It sure does get exhausting working for the global corporate media conspiracy.
The hours are horrible (my kingdom for a weekend off). You never know what the puppet masters are going to order up next. (I wish that guy from Mexico, What’s-His-Face Slim, would get off my back.) And there’s no extra combat pay when, at this point, there clearly should be.
I probably shouldn’t joke (and yes, Twitter, that’s what I’m doing). The anger being directed at the news media has become dangerous enough that some news organizations are providing security for staff members covering Trump rallies. “Someone’s going to get hurt” has become a common refrain in American newsrooms.
On Thursday, Jim Acosta of CNN held up a sign left in the press section of Donald J. Trump’s rally in West Palm Beach that featured a swastika next to the word “Media.” Later, in Cincinnati, the crowd met reporters with sustained boos, curses and chants of, “Tell the truth, tell the truth.”
It was as tense as anyone had seen it since the candidacy of George Wallace, and yet it was almost understandable given what Mr. Trump had been telling them: The news media was trying to “poison the minds” of voters with “lies, lies, lies.” All of it, he said, is part of a “conspiracy against you, the American people” that also includes “global financial interests.”
The idea that the press is part of some grand conspiracy against the people, presented in such incendiary terms, goes well beyond the longstanding Republican complaints about liberal bias. You’d more expect to hear it from Lenin or the pages of the anti-Semitic publication American Free Press than from the standard-bearer of the Republican Party.
But it is resonating with a large portion of the American electorate. There are many reasons, some of which should cause the news media to make good on its promises to examine its own disconnect from the cross section of Americans whose support for Mr. Trump it never saw coming.
We can debate whether the “corporate” news media is as left-leaning as critics claim. The answer, as I see it, is more than they’ll admit to themselves and less than conservatives claim.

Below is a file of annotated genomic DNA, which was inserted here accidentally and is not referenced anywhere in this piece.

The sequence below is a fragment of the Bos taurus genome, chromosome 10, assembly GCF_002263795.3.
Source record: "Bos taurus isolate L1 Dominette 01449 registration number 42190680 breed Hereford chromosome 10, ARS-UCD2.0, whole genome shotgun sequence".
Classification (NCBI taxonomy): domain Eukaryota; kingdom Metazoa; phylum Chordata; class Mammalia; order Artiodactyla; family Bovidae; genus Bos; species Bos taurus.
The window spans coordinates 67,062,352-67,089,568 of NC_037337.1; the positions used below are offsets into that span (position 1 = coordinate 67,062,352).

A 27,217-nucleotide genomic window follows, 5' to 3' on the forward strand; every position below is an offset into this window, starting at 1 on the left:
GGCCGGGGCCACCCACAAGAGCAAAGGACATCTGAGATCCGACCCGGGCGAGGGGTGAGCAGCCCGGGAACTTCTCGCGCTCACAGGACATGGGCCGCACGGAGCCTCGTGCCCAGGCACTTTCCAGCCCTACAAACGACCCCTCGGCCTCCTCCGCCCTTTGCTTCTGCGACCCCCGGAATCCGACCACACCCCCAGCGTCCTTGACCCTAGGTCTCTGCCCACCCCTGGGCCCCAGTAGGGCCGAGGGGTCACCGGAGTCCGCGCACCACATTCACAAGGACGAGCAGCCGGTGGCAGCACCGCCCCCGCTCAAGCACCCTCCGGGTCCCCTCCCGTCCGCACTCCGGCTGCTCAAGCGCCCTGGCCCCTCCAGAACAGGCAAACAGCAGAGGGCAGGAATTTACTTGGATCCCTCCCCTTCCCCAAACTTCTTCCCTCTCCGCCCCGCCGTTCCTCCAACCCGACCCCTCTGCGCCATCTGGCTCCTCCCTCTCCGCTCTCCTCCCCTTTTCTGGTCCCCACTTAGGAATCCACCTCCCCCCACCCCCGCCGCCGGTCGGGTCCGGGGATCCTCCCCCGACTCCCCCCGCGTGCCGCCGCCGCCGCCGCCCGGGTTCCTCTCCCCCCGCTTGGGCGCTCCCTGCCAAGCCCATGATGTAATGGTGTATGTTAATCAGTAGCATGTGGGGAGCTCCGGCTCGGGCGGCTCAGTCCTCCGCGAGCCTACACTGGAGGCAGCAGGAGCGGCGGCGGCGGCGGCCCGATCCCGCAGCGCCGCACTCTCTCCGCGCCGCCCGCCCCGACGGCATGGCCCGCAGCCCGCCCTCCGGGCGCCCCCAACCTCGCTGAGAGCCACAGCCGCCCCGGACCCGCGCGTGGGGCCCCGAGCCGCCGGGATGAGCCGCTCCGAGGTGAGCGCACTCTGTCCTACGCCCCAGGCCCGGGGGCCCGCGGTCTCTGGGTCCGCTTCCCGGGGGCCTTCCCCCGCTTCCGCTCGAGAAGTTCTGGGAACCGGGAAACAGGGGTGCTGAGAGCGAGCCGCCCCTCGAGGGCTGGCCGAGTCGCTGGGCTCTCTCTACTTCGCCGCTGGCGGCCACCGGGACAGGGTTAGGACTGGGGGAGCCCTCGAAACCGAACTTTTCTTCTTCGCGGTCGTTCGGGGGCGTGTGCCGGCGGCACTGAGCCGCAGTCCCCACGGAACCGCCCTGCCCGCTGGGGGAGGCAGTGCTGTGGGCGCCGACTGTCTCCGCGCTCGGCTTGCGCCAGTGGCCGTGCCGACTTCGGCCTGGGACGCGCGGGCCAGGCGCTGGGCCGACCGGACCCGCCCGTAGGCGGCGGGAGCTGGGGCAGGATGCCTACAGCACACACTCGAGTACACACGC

But there is little question that it is out of step with Mr. Trump’s die-hards on the issues upon which Mr. Trump won them over, especially immigration and trade. And this tracks across the ideological divide in the mainstream media.
For all their many differences, the right-leaning editorial board of The Wall Street Journal and the left-leaning editorial boards of The New York Times and The Washington Post share the beliefs that global free trade is generally beneficial and that the United States needs to create ways to legalize the undocumented immigrant work force.
The newsrooms of The Times, The Journal and The Post operate independently from their editorial pages. But their coverage certainly does not start from the premise that an immigration overhaul would unduly reward the original sin of illegal border crossing or that free trade deals threaten our national sovereignty.
Then there are big attitudinal differences that come from the fact that the biggest American newsrooms are in major cities.
“One of the reasons the national media initially missed the rise of Trump was because so much of it is based on the coasts,” said Joanne Lipman, editor in chief of the USA Today Network, which Gannett formed in December, in part, to combine the sensibilities of the 110 newspapers it owns throughout red-state and blue-state America.
There also tends to be a shared sense of noble mission across the news media that can preclude journalists from questioning their own potential biases.
“The people who run American journalism, and who staff the newsrooms, think of themselves as sophisticated, cosmopolitan, and, culturally speaking, on the right side of history,” Rod Dreher, a senior editor at The American Conservative, told me. “They don’t know what they don’t know and they don’t care to know it.”